Other tax rules on corporate debt: group mismatch schemes: tax capacity: example
Company A and company B are within the same group. Company A issues a £100 million zero coupon bond to company B that can be converted into ordinary shares in company A.
Company A accounts for the bond in accordance with FRS 102 and splits the bond into an equity element valued at £10 million and a debt element of £90 million.
Company B accounts also using FRS 102, but because it is the holder of the financial asset it does not bifurcate the instrument for accounting purposes and so accounts for the debt element at £100 million. Company B would measure the instrument at fair value in its accounts. For tax purposes, however, company B would be required to apply an amortised cost basis of accounting (see CFM35170).
Company A claims a finance charge of £10 million over the life of the bond whereas company B brings in no equivalent credits.
The scheme - previously caught by section CTA09/S418 - is a group mismatch scheme (GMS) because at the point it was entered into it was practically certain to produce a relevant tax advantage. CTA09/S418 was repealed with the introduction of the GMS rules.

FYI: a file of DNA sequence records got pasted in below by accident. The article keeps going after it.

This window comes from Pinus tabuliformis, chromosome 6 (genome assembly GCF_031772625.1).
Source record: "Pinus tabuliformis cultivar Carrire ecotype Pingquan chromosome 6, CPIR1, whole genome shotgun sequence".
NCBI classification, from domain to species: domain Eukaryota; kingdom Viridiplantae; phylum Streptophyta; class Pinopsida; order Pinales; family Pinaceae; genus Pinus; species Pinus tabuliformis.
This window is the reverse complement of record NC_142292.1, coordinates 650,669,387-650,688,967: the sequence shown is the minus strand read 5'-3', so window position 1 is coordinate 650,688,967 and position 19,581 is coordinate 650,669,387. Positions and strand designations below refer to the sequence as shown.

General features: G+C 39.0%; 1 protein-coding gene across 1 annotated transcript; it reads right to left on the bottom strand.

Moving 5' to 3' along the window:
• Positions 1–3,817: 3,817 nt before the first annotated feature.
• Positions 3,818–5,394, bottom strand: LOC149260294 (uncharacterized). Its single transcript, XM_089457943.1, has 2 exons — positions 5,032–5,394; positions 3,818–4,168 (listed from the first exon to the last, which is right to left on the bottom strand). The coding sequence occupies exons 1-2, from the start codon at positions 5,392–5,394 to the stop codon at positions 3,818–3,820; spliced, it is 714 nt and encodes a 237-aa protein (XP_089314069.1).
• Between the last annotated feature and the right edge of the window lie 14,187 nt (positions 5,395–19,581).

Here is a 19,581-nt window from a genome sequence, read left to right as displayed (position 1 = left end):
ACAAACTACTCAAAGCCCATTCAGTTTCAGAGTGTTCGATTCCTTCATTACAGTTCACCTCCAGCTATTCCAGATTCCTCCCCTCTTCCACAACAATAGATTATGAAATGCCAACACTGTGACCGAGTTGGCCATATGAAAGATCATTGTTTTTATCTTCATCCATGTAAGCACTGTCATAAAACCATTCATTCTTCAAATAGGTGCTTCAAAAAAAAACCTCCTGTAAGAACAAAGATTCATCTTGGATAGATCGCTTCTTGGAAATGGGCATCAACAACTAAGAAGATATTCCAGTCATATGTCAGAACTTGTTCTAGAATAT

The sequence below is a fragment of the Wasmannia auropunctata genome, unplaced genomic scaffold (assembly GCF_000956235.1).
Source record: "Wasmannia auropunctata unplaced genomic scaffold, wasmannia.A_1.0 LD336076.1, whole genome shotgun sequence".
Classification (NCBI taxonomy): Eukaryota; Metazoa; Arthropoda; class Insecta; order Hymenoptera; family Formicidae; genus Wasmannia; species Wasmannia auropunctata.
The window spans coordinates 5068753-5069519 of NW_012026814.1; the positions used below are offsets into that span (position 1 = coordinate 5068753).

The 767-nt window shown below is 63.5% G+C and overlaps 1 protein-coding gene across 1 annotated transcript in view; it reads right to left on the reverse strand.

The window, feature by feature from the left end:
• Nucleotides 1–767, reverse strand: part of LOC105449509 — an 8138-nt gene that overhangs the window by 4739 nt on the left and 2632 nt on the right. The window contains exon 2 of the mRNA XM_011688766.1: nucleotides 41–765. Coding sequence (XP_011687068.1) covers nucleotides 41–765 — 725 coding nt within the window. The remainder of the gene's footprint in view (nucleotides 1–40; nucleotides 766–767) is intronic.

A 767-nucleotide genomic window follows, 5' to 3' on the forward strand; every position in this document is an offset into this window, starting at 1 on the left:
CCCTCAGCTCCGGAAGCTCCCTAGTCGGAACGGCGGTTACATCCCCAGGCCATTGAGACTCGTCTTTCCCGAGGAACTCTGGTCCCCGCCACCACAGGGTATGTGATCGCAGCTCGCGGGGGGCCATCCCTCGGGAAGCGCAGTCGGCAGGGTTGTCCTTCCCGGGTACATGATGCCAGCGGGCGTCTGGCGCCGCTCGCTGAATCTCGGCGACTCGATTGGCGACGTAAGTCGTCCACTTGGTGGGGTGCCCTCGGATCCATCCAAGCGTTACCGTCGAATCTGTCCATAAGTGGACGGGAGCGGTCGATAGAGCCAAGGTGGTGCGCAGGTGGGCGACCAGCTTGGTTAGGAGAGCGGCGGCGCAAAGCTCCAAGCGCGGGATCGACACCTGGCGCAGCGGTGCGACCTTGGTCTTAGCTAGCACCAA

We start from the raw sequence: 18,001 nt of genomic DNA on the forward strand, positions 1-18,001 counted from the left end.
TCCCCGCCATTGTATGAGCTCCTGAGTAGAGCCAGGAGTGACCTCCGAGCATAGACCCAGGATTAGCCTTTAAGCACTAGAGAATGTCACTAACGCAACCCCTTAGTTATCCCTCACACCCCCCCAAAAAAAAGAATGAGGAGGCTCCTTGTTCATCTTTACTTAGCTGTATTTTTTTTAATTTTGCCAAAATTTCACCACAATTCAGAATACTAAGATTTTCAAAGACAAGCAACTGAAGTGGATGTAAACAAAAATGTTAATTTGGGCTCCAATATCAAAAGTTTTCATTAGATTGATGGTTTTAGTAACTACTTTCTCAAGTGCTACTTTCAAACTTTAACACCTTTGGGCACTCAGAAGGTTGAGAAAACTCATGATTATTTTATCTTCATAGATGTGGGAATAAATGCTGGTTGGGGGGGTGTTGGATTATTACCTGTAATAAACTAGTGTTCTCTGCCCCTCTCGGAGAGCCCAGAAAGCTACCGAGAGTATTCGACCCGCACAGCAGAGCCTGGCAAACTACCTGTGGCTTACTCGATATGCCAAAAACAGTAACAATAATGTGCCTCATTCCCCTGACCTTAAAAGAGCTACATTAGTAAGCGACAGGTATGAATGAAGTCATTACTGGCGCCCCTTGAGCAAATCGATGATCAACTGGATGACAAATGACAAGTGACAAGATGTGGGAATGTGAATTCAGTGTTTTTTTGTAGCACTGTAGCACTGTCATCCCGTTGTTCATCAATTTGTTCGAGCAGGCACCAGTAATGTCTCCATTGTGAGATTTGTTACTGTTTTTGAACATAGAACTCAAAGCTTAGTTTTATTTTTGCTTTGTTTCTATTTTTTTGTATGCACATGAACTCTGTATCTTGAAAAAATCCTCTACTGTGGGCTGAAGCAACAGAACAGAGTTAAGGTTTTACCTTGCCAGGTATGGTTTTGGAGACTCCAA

In this example, the relevant tax advantage would be the £10m brought to account by company A over the life of the bond and it would be these debits that the GMS rules would act on to not bring them into account.
If the convertible loan carried a low rate of interest that company A and company B brought into account symmetrically (but with company A still claiming additional deductions) the interest debits would form part of a single finance charge, while the credits would be the creditor’s CTA09/Part 5 profits. Both amounts would be scheme losses and profits and would also be disregarded.